This week we discuss new data on youth drug use, Vermont Governor Peter Shumlin's support for marijuana legalization, and Maine Governor Paul LePage's racist comments about the drug war. 29:00 minutes (26.55 MB)
Dangerous water -- dangerous to our health -- has been in the news lately because of what happened in Flint, Michigan. Major polutants of water include pesticides from industrial agriculture. Jeremy Olsen is Assistant Director at the Northwest Center for Alternatives to Pesticides, and he talks here with Old Mole Bill Resnick about ways of eliminating pesticides from our land, food, and bodies. 14:20 minutes (9.84 MB)
Tom hosts this episode, with music by Bob Dylan and Creedence Clearwater Revival, and discussions of China, Malheur, and Portland. Like us on Facebook! To listen to the whole show, use the play or download buttons below. To hear individual segments and find out more, follow the links:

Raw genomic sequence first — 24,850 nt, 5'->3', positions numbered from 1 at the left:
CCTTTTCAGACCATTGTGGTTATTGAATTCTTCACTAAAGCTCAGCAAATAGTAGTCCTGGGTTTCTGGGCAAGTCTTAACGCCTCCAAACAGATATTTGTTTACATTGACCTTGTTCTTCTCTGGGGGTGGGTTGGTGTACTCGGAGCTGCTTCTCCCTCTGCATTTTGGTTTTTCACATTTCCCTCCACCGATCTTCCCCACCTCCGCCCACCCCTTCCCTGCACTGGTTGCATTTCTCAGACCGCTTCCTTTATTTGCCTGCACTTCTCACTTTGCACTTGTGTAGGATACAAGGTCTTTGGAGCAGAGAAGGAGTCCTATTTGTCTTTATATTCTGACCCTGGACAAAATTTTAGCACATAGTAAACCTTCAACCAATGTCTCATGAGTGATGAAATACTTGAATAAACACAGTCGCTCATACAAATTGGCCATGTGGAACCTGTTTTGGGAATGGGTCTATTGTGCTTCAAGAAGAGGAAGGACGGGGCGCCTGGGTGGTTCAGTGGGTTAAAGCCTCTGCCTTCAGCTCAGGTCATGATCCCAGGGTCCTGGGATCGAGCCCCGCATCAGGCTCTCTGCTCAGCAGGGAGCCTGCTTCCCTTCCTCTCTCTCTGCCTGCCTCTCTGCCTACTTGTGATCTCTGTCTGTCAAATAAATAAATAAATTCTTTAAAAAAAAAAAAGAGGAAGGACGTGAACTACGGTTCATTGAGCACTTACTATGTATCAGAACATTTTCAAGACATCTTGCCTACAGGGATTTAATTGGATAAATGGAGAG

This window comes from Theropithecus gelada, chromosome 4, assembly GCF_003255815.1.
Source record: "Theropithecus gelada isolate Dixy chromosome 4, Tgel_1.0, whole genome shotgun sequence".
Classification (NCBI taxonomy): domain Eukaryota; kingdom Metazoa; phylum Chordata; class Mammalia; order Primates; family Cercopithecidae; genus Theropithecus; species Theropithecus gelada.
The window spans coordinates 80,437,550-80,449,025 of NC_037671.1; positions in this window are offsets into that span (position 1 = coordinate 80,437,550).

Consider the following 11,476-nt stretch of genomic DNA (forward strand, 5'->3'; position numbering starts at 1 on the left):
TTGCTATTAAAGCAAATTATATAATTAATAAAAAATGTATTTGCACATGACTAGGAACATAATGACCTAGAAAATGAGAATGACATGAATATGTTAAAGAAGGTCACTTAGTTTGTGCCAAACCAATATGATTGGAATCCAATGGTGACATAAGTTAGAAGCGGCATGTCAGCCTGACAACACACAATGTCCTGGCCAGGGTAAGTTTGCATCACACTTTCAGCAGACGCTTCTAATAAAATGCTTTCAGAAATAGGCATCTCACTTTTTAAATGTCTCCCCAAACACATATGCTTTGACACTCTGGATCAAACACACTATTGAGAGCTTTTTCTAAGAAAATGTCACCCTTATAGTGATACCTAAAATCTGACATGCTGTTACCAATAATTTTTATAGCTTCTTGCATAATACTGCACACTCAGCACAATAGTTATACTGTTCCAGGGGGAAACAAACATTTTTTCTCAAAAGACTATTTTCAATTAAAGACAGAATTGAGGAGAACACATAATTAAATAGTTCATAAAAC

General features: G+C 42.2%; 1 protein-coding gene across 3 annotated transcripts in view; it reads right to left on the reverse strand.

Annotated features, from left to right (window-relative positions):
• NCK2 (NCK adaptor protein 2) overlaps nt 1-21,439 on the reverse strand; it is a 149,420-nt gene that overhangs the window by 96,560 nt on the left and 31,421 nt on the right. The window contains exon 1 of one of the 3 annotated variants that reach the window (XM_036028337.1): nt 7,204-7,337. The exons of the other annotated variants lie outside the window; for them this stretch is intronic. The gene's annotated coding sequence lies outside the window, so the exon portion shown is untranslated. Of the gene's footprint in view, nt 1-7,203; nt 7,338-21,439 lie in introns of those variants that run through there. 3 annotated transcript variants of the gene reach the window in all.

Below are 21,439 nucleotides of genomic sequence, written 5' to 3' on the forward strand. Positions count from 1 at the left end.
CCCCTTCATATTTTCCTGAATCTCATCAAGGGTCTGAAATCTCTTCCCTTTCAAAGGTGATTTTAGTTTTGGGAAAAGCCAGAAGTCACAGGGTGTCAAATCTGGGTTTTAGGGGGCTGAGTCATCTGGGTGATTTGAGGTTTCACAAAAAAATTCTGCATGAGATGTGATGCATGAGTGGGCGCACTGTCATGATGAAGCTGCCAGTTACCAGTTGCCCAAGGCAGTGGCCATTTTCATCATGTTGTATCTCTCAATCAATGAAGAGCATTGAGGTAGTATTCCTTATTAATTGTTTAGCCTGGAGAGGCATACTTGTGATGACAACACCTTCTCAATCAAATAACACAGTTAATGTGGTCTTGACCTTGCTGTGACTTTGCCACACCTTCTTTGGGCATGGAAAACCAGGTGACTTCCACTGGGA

Jan Haaken and Tod Sloan discuss the occupation at the Malheur National Wildlife Refuge. They consider the largely progressive history of occupation, often as a response to exhaustion of other attempts at redress, and usually entailing personal risk, as in occupations of segregated lunch counters, or the 1973 occupation of Wounded Knee by American Indian Movement activists. They note the potential overlap in outlook or rhetoric between some left and right perspectives on the value of the local, but that the underlying issues in the Malheur case have to do with narrow material interests, often coming down to the desire to privatize public lands. 13:24 minutes (6.14 MB)
Two anti-regulatory bills were approved in House yesterday and today along strongly bipartisan lines.
The HB 1155, known as the SCRUB Act, and HB 712, known as the Sunshine for Deregulatory Decrees and Settlements Act, were approved by the Republican majority en-route to a likely death in the Senate and certain veto by President Obama.
However, both bills represent a strong deregulatory zeitgeist on the right, and have strong backing from industrial lobbyists.
For more, KBOO reporter Sam Bouman spoke with Amit Narang, a regulatory policy advocate with Public Citizen, a consumer watchdog group based in Washington, DC.